- 42 Posts
Medical Apps for Android
My wife is a Physician Assistant and I would like to get her into an Android phone (namely HTC Incredible). She has hesitations due to the seemingly lack of medical apps available on Android. We have looked around a lot at what apps are available, but
Is anyone in the medical field that does not have access to app that they wish they did? Did you move from iPhone to Android and do you feel like you're missing necessary apps?
I appreciate any insight you can provide. Thanks.
- 04-22-2010, 08:58 PM #3Android Rules
- 176 Posts
- Stock Rooted Happy
I use Epocrates from time to time. It is getting better all the time. It unfortunately is also better on the iPhone at this time. I'm on the other side of the medical field though (the insurance company).
Apps are constantly commin out, but Android is fairly new (although very hot) to most consumers/developers.
- 04-26-2010, 01:43 PM #4
- 04-26-2010, 01:50 PM #5
- 694 Posts
- CM7/MazWoz on Evo
- 04-26-2010, 09:35 PM #6
- 05-14-2010, 11:33 PM #7
- 1 Posts
I am heading into my third year of medical school and have been trying to diversify my apps before hitting the wards (so I haven't tried any of these in a clinical setting yet). I have never owned an iPhone and will not, but that is more an ethical issue concerning their blatant attempts at censorship, which I cannot support. My findings on Android thus far:
Epocrates (which is free, but in beta and only available on android 1.6 or higher)
Skyscape: this has drugs, medical calculators for about everything and a fairly decent database on disease (its no Harrison's or Robbins, but its pretty good for a quick reference).
PubMed: abstracts for primary lit that link to the pub med site with access dependent upon what access you have
Medical Spanish: will actually state common questions and statements aloud with written spanish that can be read
Advanced Eye Charts
Medicinal herbs (not much detail at all, but may give you a start to go off if a patient is rather vague).
and I also grabbed a scientific calculator
Low price (which I haven't purchased yet, but intrigued me):
Diagnosaurus ($1) (i have used the online version of this and it is good for expanding a ddx)
Then there are all sort of subscriptions with a high price tag to various references and books that can be purchased: classics like the Red Book, Washington Manual, 5 Minute Consult, Harrison's, etc. I am waiting on these until I know what I will need once I hit the wards.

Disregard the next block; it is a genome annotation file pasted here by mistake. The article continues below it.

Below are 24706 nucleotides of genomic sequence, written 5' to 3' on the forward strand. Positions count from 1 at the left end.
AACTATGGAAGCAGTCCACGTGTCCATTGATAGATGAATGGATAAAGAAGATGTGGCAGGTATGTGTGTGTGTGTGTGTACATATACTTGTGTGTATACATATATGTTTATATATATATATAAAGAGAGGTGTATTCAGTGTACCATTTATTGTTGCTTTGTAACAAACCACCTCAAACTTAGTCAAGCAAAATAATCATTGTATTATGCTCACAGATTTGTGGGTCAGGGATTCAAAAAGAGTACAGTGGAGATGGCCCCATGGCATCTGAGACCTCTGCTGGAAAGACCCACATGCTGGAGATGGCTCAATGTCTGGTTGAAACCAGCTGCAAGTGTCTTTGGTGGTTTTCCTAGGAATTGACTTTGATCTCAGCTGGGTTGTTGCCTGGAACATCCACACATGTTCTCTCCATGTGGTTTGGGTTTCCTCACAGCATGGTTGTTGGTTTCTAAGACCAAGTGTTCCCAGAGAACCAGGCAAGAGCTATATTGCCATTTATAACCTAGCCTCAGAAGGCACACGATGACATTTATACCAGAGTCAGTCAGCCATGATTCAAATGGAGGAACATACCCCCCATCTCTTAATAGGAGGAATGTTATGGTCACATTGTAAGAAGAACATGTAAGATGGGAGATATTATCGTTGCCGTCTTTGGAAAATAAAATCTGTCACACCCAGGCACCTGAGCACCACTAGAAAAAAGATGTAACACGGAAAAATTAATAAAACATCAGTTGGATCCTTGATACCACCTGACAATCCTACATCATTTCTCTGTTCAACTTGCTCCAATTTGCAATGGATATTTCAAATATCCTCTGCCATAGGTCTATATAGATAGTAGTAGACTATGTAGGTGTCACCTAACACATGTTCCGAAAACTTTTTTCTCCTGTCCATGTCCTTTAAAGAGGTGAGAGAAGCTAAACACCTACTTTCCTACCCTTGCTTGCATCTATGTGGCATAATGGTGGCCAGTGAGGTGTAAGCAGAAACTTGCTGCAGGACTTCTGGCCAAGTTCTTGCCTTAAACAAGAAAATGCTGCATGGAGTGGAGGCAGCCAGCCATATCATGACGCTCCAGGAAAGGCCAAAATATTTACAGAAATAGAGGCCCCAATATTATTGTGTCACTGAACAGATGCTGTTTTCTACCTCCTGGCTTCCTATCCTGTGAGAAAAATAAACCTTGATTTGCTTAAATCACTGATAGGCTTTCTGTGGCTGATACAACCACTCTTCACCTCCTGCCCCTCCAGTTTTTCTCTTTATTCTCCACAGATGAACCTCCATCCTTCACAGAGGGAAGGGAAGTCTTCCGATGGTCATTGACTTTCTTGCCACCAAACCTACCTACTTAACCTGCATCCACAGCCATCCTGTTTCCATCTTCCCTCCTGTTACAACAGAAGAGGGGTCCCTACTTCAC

- 05-16-2010, 12:40 AM #8
- 05-16-2010, 09:18 AM #9
- 29 Posts
I am about to finish my 3rd year of med school and the apps I have found most useful are:
Lexi-Comp: This app is like having UptoDate in your pocket. It has the best pharm databaes hands down of even the full version of epocrates. Only downside is that its super expensive. But if I could afford it it would be worth every penny
Epocrates: Not the full version, only does drugs, but its good at what it does.
Skyscape: Downloaded Harrisons text book of medicine through here. I use it ocassionaly
CORE: This is an amazing app which allows you to not only get a detailed overview of orthopaedic examinations, but watch videos demonstrating it too. For those interested in ortho its perfect
Diagnosaurus: I think the hardest part of med school is forming a diferential past the 2 things you think the pt. might have. This app is awesome for that.
- 05-17-2010, 01:44 AM #10
- 7 Posts
I'm a paramedic and I use the PEPID EMS suite pretty much every day. It's not free, but it has the most complete pharmacology reference I've found with lots of info on mechanisms and kinetics. There's also a lot of reference info, too. They have a variety of different suites, so she could probably find one tailored to her specialty. It's well with the money, in my opinion.
- 05-17-2010, 09:12 PM #11
- 07-29-2013, 10:28 AM #12
What's Shaking - free earthquake app
- 21 Posts
EasyPulse - free pulse rate calculator
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